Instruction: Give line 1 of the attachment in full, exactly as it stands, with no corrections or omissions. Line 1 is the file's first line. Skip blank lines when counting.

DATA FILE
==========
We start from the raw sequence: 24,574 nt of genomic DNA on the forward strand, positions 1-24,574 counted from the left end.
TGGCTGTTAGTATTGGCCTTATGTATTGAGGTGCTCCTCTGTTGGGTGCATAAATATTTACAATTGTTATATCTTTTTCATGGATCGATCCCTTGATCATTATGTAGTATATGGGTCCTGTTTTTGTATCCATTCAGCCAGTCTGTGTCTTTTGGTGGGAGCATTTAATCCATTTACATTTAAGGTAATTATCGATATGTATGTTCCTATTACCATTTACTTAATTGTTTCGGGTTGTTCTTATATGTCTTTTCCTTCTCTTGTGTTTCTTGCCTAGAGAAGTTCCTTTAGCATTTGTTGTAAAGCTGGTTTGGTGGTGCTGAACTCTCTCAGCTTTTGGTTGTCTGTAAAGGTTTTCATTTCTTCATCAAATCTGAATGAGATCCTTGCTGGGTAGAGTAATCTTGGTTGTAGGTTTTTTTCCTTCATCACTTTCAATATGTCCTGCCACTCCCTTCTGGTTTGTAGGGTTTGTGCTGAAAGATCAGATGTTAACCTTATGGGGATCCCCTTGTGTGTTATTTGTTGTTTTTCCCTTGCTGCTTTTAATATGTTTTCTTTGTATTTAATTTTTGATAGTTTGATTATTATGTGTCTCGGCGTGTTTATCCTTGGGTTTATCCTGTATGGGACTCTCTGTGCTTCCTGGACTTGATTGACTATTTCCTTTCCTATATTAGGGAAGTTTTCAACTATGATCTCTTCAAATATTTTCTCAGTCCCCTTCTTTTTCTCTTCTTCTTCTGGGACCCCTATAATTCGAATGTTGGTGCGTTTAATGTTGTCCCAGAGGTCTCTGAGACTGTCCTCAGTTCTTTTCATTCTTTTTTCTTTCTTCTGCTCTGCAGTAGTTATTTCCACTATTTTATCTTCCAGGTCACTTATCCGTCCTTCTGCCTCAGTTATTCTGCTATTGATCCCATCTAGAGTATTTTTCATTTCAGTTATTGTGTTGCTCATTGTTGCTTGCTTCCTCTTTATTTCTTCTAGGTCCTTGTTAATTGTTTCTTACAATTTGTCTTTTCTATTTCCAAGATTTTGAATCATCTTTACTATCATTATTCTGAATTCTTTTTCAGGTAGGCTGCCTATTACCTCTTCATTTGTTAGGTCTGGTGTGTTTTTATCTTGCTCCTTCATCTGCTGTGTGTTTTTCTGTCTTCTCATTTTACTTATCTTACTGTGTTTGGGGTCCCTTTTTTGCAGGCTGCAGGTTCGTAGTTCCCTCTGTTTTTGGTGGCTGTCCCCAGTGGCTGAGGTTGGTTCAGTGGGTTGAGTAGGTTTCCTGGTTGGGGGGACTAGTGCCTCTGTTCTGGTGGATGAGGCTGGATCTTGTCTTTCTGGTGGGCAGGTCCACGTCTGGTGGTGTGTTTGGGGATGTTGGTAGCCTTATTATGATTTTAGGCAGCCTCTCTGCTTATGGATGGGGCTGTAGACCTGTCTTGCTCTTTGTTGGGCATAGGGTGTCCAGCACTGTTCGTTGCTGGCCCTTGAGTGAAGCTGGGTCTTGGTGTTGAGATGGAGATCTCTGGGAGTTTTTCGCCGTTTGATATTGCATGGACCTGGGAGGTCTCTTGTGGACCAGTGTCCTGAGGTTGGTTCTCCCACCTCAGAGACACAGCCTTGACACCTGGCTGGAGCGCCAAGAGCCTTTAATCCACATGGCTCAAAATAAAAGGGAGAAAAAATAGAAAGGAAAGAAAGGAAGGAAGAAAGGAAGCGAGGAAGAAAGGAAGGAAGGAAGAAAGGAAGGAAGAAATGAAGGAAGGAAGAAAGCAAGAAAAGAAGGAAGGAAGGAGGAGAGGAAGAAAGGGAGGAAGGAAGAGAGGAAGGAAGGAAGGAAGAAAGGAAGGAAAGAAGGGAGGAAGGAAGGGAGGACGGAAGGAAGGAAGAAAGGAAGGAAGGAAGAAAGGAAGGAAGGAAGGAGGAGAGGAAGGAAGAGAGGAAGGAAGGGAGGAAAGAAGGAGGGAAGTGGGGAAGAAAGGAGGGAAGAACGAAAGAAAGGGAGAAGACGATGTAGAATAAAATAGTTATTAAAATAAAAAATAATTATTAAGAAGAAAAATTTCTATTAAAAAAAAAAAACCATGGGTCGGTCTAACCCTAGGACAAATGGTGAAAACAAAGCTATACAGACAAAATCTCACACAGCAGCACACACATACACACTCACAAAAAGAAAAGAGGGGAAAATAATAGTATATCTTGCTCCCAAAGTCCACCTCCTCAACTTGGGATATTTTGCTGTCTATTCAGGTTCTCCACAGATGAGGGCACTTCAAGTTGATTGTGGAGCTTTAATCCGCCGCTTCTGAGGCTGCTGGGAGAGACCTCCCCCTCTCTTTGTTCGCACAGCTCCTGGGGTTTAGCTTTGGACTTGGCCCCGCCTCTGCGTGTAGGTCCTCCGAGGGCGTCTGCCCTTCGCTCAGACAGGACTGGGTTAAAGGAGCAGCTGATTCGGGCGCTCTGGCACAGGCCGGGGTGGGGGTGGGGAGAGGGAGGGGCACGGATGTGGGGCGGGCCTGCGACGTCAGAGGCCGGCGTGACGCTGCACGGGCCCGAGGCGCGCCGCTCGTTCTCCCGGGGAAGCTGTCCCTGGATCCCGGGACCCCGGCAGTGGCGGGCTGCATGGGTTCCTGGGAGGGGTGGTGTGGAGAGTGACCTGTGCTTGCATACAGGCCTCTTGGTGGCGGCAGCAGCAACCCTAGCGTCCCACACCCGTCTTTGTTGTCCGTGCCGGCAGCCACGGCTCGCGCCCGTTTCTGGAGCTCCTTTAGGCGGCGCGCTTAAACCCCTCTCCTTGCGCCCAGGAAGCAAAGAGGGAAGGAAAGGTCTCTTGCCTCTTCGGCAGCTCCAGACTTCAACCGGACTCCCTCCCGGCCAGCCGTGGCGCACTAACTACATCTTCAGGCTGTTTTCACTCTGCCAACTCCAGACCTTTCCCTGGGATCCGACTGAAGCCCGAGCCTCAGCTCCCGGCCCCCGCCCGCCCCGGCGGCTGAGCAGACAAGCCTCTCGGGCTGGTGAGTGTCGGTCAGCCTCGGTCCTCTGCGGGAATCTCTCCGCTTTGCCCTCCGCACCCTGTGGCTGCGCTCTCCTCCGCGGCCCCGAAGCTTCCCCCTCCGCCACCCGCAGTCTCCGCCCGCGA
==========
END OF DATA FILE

We start from the raw sequence: 24,574 nt of genomic DNA on the forward strand, positions 1-24,574 counted from the left end.